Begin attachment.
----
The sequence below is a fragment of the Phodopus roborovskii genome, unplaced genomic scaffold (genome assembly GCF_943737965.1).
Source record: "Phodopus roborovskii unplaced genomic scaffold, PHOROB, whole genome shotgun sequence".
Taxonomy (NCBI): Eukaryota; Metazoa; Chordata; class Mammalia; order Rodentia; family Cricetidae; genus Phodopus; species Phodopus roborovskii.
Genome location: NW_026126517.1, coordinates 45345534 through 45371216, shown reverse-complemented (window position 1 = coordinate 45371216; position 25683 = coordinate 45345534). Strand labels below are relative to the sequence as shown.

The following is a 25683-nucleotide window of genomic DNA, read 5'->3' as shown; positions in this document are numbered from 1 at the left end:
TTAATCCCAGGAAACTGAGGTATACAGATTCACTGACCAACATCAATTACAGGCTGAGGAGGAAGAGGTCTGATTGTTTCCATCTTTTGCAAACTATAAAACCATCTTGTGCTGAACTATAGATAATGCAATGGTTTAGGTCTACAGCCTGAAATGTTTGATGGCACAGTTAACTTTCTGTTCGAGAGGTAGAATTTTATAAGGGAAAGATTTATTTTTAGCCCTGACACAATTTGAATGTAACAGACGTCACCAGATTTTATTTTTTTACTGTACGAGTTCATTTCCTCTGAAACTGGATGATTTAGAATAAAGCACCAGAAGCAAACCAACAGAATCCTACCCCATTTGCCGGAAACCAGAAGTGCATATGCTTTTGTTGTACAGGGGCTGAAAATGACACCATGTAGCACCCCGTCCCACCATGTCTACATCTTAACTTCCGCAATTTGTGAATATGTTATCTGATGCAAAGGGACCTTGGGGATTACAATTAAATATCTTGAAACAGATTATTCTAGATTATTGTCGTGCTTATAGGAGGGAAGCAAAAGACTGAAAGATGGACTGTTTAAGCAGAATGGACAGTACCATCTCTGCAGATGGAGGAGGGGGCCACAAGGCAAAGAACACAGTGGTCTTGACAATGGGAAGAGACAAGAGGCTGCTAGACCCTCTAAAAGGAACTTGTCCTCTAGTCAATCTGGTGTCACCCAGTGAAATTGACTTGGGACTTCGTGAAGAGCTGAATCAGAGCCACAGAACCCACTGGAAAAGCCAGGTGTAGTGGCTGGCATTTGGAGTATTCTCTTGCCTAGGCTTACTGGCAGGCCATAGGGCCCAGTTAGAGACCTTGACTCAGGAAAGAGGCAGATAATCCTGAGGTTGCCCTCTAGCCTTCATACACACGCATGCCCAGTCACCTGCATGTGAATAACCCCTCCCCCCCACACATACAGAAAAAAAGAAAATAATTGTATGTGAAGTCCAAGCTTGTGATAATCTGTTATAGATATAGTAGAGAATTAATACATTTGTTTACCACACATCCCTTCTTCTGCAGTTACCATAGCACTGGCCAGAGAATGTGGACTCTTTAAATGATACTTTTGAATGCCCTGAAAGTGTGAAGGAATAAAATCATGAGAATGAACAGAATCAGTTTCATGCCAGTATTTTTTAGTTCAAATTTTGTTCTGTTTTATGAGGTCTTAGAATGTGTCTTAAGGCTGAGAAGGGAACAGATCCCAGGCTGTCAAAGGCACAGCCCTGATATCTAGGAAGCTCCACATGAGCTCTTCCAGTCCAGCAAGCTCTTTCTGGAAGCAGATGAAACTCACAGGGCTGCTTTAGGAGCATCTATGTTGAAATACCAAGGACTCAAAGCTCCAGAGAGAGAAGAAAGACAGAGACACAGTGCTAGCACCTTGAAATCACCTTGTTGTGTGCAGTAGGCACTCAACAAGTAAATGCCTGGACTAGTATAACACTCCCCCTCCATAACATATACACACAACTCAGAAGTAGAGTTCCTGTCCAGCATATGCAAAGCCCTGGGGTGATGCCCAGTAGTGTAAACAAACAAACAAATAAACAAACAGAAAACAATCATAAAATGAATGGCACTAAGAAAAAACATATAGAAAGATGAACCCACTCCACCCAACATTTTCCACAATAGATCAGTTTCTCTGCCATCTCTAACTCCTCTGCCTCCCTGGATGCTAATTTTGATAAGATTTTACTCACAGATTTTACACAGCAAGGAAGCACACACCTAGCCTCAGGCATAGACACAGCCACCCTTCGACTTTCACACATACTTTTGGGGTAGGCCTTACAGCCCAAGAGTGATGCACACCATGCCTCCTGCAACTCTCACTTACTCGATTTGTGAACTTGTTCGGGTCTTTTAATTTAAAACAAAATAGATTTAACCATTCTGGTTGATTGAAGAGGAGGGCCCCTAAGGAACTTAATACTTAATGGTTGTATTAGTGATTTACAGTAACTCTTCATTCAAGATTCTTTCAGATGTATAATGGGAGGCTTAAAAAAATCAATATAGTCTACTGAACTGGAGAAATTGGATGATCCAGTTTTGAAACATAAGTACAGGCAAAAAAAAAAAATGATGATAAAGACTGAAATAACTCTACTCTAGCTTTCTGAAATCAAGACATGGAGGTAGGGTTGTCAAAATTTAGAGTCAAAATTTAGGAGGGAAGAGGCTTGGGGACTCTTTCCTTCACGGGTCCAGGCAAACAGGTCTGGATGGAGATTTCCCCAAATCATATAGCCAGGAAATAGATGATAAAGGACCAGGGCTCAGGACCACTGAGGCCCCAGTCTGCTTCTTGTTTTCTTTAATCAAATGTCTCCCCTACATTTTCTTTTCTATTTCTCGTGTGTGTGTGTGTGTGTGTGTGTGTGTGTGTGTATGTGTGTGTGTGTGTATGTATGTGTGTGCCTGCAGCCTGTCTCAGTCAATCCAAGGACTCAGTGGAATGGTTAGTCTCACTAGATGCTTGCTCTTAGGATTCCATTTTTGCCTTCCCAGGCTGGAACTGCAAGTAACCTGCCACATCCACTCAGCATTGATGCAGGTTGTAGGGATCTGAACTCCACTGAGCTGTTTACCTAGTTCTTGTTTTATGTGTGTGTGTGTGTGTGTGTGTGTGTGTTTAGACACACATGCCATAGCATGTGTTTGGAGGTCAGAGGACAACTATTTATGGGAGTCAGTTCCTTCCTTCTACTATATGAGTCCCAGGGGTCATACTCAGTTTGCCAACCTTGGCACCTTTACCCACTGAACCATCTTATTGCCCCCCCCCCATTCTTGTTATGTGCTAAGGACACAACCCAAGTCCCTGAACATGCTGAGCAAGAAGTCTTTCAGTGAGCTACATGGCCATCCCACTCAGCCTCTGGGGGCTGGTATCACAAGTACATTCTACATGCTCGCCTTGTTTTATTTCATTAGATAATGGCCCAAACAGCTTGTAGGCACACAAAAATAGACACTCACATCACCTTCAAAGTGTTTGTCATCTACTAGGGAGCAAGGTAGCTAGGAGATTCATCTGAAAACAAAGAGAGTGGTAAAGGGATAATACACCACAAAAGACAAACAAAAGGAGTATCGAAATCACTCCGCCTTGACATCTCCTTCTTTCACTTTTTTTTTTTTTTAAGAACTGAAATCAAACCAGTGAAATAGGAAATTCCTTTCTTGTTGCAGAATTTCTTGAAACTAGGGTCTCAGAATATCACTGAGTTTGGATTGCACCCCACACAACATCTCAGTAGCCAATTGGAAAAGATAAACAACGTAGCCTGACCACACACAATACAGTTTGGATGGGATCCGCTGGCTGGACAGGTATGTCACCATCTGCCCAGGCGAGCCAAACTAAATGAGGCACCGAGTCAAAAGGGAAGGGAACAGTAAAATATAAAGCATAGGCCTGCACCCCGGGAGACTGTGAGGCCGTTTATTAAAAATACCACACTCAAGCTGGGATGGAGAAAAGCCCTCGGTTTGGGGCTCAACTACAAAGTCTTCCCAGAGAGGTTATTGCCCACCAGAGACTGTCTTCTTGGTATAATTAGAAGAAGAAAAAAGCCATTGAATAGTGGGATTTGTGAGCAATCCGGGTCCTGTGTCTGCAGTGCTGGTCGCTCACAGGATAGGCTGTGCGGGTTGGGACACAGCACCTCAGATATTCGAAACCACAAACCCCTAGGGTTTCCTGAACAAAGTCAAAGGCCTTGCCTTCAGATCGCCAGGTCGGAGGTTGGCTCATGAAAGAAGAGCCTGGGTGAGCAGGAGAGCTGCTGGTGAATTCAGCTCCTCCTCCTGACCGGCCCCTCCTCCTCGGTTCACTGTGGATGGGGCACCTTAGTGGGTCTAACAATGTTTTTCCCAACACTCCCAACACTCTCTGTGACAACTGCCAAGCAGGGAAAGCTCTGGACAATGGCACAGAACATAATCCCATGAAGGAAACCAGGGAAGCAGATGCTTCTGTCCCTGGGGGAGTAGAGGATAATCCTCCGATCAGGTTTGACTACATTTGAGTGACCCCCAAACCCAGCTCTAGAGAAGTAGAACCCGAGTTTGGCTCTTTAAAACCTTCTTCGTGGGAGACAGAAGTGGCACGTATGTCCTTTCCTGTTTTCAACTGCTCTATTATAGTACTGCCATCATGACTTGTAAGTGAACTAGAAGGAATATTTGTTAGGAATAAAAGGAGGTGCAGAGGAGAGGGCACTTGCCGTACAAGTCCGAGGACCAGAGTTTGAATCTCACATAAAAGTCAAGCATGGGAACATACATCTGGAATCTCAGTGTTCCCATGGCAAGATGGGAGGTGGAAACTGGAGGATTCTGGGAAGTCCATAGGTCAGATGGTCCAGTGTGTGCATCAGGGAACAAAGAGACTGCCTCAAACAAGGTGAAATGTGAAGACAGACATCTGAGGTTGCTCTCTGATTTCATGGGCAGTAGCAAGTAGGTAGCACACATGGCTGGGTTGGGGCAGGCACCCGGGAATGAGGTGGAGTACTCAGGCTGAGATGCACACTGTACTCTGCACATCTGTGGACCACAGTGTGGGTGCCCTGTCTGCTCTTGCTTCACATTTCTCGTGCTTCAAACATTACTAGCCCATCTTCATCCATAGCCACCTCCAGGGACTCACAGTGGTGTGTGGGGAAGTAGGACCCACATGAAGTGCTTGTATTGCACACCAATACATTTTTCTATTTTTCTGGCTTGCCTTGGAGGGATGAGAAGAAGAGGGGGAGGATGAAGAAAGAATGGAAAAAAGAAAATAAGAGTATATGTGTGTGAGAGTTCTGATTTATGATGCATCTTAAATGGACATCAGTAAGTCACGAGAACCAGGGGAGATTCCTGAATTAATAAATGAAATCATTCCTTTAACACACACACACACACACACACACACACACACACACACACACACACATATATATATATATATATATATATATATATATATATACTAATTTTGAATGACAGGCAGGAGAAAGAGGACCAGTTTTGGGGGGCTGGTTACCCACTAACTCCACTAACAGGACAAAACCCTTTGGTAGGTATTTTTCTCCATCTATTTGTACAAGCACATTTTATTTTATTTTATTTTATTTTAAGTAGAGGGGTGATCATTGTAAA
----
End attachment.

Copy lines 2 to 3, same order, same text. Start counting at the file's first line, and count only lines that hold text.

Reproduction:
Source record: "Phodopus roborovskii unplaced genomic scaffold, PHOROB, whole genome shotgun sequence".
Taxonomy (NCBI): Eukaryota; Metazoa; Chordata; class Mammalia; order Rodentia; family Cricetidae; genus Phodopus; species Phodopus roborovskii.